The Platform Product Manager role is a demanding one because while other PMs may be responsible for one or two applications, the Platform PM heads up an entire platform of products within a business.
In contrast to the traditional role of the Product Manager (PM), a Platform PM is generally responsible for a much wider array of systems, services, and codebases — all connected by complex APIs. The Platform PM will work alongside engineering and operational stakeholders to ensure the foundational platform is well-maintained and always on. Platform PMs will also work with external vendors to enable integrations with the platform via API.
Uptime is a key concern, as such platforms often form the basis of other applications, meaning trust in the technology plays a critical role in customer relationships. This is where having a deeper understanding of the technical aspects of the role can come in very useful as compared to a traditional product management role.
Because platforms are more wide-ranging in their use cases, the specific skills required by a Platform PM are often vastly different from those of a single-app PM.
Perhaps the biggest difference between a Platform PM and a conventional PM is their focus and their scale: the macro vs. the micro, the internal stakeholder vs. the external customer.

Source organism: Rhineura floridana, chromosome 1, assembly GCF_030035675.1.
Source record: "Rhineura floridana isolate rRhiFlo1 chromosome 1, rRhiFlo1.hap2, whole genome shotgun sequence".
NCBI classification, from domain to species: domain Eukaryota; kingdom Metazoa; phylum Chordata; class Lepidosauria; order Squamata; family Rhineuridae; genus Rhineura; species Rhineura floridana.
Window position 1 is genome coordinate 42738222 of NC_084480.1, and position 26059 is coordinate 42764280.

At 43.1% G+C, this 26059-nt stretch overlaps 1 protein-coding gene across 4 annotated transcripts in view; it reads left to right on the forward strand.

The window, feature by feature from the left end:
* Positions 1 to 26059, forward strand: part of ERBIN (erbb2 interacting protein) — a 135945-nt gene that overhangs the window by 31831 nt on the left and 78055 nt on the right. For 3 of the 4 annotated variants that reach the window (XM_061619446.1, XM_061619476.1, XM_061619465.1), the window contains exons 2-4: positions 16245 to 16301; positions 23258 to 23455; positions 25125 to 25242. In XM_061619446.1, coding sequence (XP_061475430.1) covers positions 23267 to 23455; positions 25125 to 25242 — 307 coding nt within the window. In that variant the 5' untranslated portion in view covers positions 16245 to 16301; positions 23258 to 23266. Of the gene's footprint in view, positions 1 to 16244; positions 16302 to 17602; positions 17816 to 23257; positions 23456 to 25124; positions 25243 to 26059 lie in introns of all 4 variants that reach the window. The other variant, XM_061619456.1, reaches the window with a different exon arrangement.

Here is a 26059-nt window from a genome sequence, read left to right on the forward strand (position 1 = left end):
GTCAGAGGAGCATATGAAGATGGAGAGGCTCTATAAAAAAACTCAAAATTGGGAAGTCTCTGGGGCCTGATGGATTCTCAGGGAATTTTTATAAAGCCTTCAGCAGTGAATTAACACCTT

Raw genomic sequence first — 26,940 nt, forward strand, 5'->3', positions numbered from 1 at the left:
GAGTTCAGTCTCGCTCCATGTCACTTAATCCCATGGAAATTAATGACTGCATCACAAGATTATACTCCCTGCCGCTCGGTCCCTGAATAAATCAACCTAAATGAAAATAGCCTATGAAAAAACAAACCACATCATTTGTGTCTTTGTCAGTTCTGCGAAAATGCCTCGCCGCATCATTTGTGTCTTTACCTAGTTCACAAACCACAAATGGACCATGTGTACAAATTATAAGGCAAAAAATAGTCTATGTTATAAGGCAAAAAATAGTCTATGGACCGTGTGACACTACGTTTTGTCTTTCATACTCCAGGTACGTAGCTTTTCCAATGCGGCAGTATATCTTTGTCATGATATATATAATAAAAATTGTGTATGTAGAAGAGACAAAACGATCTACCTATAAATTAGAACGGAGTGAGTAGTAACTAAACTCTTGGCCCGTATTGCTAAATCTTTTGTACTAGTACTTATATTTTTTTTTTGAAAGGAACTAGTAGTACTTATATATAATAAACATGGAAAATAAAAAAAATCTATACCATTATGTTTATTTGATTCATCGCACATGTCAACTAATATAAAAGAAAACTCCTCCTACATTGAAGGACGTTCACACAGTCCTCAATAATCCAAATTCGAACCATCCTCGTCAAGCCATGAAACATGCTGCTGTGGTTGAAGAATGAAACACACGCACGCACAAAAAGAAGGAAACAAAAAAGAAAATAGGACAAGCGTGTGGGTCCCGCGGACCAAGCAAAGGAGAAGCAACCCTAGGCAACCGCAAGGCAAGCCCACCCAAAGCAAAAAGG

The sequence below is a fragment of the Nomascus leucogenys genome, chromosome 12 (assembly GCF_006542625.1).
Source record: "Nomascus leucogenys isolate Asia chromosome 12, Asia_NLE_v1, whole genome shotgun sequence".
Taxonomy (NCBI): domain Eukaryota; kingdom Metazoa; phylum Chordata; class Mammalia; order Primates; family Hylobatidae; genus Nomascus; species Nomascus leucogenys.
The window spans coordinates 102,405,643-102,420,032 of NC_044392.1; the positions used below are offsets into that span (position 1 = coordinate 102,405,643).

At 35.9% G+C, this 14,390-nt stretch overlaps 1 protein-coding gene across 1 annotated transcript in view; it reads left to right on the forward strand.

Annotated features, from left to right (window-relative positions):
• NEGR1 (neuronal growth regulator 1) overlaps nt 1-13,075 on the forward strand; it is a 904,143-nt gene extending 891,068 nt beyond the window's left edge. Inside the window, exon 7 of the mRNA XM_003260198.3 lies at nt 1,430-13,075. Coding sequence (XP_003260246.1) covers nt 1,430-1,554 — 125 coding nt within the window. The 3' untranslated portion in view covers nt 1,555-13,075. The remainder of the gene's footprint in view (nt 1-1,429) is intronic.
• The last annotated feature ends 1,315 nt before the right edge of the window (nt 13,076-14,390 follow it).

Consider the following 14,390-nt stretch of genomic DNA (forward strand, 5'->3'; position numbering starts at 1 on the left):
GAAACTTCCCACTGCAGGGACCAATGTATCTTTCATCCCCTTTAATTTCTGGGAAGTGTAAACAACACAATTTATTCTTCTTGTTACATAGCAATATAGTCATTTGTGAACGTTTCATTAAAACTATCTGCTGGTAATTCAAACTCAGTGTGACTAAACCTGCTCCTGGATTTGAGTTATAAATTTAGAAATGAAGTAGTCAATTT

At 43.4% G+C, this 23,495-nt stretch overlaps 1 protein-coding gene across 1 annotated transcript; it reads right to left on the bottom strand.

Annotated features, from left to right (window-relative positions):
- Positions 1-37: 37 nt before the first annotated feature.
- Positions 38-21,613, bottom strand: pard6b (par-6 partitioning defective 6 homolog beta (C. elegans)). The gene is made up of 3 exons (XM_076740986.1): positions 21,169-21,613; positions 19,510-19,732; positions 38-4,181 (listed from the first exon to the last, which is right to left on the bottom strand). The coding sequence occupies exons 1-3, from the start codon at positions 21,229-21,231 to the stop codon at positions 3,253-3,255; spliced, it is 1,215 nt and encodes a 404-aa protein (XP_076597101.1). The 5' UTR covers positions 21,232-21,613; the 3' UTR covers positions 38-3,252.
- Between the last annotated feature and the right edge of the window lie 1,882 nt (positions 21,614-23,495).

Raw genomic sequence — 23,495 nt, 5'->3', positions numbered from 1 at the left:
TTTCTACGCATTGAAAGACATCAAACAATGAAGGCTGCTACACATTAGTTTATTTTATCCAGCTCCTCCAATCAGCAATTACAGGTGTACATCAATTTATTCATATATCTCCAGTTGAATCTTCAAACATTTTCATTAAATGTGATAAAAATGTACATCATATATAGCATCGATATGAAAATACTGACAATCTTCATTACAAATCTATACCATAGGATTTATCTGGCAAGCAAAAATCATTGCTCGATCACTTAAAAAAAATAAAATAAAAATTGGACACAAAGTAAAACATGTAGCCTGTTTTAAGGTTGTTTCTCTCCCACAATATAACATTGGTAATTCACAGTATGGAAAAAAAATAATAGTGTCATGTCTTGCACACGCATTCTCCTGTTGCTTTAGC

We know that might not mean much on its own, so let’s get more specific about the differences between PMs and Platform PMs.
A traditional Product Manager is rightly focused on the needs of the customer and the improvement of the customer experience. The customer-facing PM role is all about packaging features and updates in an appealing way which will encourage end-user adoption.
The Platform Product Manager is focused more on the bigger picture. They don’t look at things at the customer level, but instead at the more zoomed-out, macro lens. The product they manage is foundational in nature, providing the digital bedrock for multiple platforms. Their considerations are therefore focused more inward than outward — on uptime, APIs, storage, and architecture.
Becoming a successful platform product manager is about more than simply understanding core technologies. Here are just a few of the factors which go into a successful career as a platform product manager:
Strong interpersonal skills. While it’s true that technical skills are essential to the role, much of the Platform PM’s time will be spent working alongside key stakeholders. From the head of operations to engineering leads, it’s essential that a Platform PM be confident and personable enough to work with others every day.
An understanding of technical communication systems. A central part of the Platform PM’s role revolves around the use of APIs to enable communication between the core platform and third-party integrations. Being well-versed in this form of technical communication is a big asset for any Platform PM.
The ability to manage long-term roadmaps. One area that all Platform PMs will be familiar with is long-term scalability. Balancing the workload of a platform is part of the Platform PM’s everyday routine, but it’s also a sign of things to come. Being able to manage a roadmap when user numbers could double in a day is one example of the balancing act Platform PMs must perform.